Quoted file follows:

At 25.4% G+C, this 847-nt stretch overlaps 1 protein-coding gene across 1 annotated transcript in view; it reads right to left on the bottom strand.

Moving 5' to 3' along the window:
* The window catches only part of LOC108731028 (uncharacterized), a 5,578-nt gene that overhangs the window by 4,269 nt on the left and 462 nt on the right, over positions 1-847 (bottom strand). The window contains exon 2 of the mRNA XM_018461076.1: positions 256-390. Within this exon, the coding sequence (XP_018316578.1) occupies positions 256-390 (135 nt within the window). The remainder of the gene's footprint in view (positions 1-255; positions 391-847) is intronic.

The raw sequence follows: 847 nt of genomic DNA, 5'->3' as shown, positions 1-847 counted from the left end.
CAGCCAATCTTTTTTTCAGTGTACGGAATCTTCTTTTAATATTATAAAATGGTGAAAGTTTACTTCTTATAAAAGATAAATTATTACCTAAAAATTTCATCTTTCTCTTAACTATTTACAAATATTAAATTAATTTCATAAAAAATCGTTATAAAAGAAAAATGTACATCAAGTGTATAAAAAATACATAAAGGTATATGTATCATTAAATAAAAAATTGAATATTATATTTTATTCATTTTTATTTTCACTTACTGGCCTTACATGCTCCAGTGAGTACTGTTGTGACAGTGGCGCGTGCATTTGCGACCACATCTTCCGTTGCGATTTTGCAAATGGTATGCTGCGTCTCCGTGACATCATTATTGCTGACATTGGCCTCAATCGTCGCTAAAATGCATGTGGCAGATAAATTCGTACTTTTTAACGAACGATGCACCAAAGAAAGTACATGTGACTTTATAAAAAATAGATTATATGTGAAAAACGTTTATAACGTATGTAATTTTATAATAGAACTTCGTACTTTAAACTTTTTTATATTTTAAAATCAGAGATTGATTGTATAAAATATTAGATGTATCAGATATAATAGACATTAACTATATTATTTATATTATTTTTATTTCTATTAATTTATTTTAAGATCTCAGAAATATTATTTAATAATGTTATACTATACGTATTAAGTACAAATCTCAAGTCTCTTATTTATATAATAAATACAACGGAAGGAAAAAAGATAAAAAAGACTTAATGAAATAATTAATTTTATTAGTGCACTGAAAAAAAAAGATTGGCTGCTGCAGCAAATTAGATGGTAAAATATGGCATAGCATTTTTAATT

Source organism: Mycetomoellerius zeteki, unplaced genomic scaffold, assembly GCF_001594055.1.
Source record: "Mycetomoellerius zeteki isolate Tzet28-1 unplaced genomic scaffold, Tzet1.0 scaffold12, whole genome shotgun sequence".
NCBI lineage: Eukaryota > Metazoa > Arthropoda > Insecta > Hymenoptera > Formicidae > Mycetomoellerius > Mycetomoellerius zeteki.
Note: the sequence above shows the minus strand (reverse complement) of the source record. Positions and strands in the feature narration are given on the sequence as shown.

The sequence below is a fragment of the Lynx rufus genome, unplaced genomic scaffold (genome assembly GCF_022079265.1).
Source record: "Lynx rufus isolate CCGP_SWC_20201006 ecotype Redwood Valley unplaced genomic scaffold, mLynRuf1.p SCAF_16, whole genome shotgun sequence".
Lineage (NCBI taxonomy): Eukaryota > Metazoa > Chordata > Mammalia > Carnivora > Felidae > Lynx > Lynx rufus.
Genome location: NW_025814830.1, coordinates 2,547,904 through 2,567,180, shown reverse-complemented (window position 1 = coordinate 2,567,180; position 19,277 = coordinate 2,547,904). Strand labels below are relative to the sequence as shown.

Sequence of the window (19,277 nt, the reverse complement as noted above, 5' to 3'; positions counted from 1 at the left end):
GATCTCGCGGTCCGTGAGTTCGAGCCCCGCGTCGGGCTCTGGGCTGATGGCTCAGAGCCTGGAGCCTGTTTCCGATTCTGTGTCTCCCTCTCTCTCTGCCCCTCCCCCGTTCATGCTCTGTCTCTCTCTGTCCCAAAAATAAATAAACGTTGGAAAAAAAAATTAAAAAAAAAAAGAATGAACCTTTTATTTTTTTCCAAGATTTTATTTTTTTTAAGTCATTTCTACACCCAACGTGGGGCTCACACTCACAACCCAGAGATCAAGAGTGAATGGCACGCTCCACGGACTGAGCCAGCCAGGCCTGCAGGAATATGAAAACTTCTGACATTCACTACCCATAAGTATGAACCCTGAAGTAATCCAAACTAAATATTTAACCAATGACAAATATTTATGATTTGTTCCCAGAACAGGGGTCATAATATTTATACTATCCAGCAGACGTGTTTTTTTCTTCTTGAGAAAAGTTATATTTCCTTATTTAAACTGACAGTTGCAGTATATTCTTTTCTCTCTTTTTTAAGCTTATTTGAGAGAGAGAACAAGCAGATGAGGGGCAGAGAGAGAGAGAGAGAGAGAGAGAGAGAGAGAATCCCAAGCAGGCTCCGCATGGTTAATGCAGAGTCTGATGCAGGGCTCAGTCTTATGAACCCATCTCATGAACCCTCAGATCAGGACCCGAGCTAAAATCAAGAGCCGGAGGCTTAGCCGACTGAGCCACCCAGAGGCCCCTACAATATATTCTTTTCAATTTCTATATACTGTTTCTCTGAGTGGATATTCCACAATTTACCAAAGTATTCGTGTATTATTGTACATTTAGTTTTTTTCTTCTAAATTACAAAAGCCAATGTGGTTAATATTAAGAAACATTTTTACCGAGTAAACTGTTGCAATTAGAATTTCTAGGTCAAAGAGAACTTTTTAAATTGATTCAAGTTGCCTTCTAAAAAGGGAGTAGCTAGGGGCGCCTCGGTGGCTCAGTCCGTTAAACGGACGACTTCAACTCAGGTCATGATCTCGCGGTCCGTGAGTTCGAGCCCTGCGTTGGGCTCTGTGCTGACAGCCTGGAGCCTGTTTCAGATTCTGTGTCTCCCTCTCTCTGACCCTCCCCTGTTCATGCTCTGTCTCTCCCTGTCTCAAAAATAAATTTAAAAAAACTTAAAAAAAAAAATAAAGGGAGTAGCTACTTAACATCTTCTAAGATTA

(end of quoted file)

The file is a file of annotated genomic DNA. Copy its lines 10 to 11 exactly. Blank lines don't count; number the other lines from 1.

The sequence below is a fragment of the Lynx rufus genome, unplaced genomic scaffold (genome assembly GCF_022079265.1).
Source record: "Lynx rufus isolate CCGP_SWC_20201006 ecotype Redwood Valley unplaced genomic scaffold, mLynRuf1.p SCAF_16, whole genome shotgun sequence".